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Is There Currently a War Going on Between Ukraine and Russia?
The North Atlantic Treaty Organization (NATO) was created in 1949 as an alliance of nations of joint defense against the Soviet Union’s Warsaw Pact of Communist nations. Ukraine secretly became a North Atlantic Treaty Organization (NATO) member in 2020. Russia (a non-NATO member) just attacked Ukraine. Are we now looking at a possible World War III? Cooler heads must prevail!
N.A.T.O.‘s Article 5
According to Article 5 of the Organization’s treaty, if one member nation is attacked, all member nations are required to fight in defense of the attacked nation.
- Collective defence means that an attack against one Ally is considered as an attack against all Allies.
- The principle of collective defence is enshrined in Article 5 of the Washington Treaty.
- NATO invoked Article 5 for the first time in its history after the 9/11 terrorist attacks against the United States.
- NATO has taken collective defence measures on several occasions, for instance in response to the situation in Syria and in the wake of the Russia-Ukraine crisis.
- NATO has standing forces on active duty that contribute to the Alliance’s collective defence efforts on a permanent basis.
Russian Military Amassing Resources on Ukrainian Border
Rumors Of A Full-Scale war Between Russia And Ukraine
Nikola Mikovic | Tsarizm | March 26, 2021
Russian and Ukrainian pro-war rhetoric on the Donbass continues to grow. Both sides are reportedly fueling the conflict that erupted in 2014, although at this point it remains uncertain if increased shelling and sniper fire will lead to a major war between the two countries.
According to reports, four Ukrainian soldiers have died and two others were injured on March 26 as a result of shelling. Kyiv constantly accuses Russia of attempting to sabotage the Minsk Agreements, signed in the Belarusian capital in 2015 by representatives of Russia, Ukraine, Germany, France, as well as the Russia-backed self-proclaimed Donetsk People’s Republic and Lugansk People’s Republic. The document effectively ended all military offensives, although a comprehensive ceasefire, which was one of the major points of the so called Minsk II deal, has never been established. The region has been stuck in positional warfare, and there are speculations that large-scale hostilities will continue in the coming months.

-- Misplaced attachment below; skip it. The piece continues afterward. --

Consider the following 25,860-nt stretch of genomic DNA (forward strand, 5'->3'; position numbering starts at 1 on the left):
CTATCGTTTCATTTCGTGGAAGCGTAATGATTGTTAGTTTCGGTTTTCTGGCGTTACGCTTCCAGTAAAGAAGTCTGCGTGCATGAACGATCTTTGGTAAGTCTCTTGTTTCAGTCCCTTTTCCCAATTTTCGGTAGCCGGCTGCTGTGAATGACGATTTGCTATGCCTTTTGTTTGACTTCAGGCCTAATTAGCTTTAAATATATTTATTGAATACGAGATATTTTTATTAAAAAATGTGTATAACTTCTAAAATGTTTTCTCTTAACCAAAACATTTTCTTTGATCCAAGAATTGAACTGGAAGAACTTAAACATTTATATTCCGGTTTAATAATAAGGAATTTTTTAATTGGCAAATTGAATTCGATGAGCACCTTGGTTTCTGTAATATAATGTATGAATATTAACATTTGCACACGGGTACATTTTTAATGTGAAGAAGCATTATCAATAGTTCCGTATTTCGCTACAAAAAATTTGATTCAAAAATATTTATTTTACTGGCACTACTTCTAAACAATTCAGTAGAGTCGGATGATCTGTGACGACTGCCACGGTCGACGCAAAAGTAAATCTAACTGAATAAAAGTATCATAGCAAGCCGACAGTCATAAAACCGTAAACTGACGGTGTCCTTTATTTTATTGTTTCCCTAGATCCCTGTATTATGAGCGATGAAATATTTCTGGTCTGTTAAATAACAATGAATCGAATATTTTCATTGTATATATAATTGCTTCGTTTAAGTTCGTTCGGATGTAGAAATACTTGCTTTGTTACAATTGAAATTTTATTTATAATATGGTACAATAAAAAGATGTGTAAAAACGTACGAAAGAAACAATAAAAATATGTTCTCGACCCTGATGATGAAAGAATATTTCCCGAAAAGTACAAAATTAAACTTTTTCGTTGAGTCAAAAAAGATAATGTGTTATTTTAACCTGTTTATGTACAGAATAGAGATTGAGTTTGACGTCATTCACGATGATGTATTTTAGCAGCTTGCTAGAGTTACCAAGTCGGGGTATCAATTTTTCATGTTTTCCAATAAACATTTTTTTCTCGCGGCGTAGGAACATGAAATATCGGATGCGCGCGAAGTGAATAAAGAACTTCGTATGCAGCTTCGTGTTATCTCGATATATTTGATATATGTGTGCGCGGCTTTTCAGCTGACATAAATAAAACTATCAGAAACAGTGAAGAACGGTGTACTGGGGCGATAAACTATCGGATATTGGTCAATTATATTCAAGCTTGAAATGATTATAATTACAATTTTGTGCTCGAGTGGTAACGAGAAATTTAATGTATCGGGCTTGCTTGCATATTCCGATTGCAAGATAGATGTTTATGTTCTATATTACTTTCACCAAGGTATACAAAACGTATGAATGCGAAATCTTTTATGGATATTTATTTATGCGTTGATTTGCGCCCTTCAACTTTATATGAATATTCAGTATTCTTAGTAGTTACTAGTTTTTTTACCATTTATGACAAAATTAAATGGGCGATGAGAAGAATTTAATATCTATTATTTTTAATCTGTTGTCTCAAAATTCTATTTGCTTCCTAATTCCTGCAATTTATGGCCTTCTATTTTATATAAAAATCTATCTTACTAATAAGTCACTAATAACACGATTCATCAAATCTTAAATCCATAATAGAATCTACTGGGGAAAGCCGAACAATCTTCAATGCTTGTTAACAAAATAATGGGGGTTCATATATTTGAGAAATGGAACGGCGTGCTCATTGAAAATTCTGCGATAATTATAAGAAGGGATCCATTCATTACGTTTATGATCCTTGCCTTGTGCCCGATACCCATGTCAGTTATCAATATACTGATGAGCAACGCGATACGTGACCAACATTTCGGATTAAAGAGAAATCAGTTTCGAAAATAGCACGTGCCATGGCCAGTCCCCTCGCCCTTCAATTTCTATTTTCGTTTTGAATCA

In the meantime, Russian and Ukrainian leaders, Vladimir Putin and Volodymyr Zelensky, could sign another truce agreement, although it is improbable that it would be implemented on the ground. Kyiv and Moscow are also expected to keep playing the blame game and sharpening their rhetoric. For instance, the very term “the Donbass” could soon become a matter of another dispute between the two countries. Ukrainian Secretary of the National Security and Defense Council Aleksey Danilov urged media not to call Donetsk and Lugansk regions “Donbass”, since this word is “a narrative imposed by the aggressor country”.
“The word ‘Donbass’ does not exist in any regulatory document of our country. It is a definition that is being imposed on us by the Russian Federation. There are clear names for the territory of Donetsk and Luhansk regions. There is no Donbass” – said Danilov.
On the other hand, Alexey Pushkov, member of the Federation Council of Russia, wrote in his Telegram channel that “the Donbass never had anything to do with Ukraine”.
“Residents of most parts of the Donbass do not want to be part of Ukraine. They received Russian passports – wrote Pushkov, emphasizing the region should not exist in any of Ukrainian documents, since its residents “never had anything to do with territories inhabited by Ukrainians”.
Ukrainian president Volodymyr Zelensky has reportedly signed a decree that outlines Kyiv’s plans for the return of not only the Donbass but also Crimea under Ukrainian sovereignty. Such actions would likely lead to a direct military confrontation with the Russian Federation, given that the Kremlin leaders have pointed out on several occasions that they would “protect the Donbass”.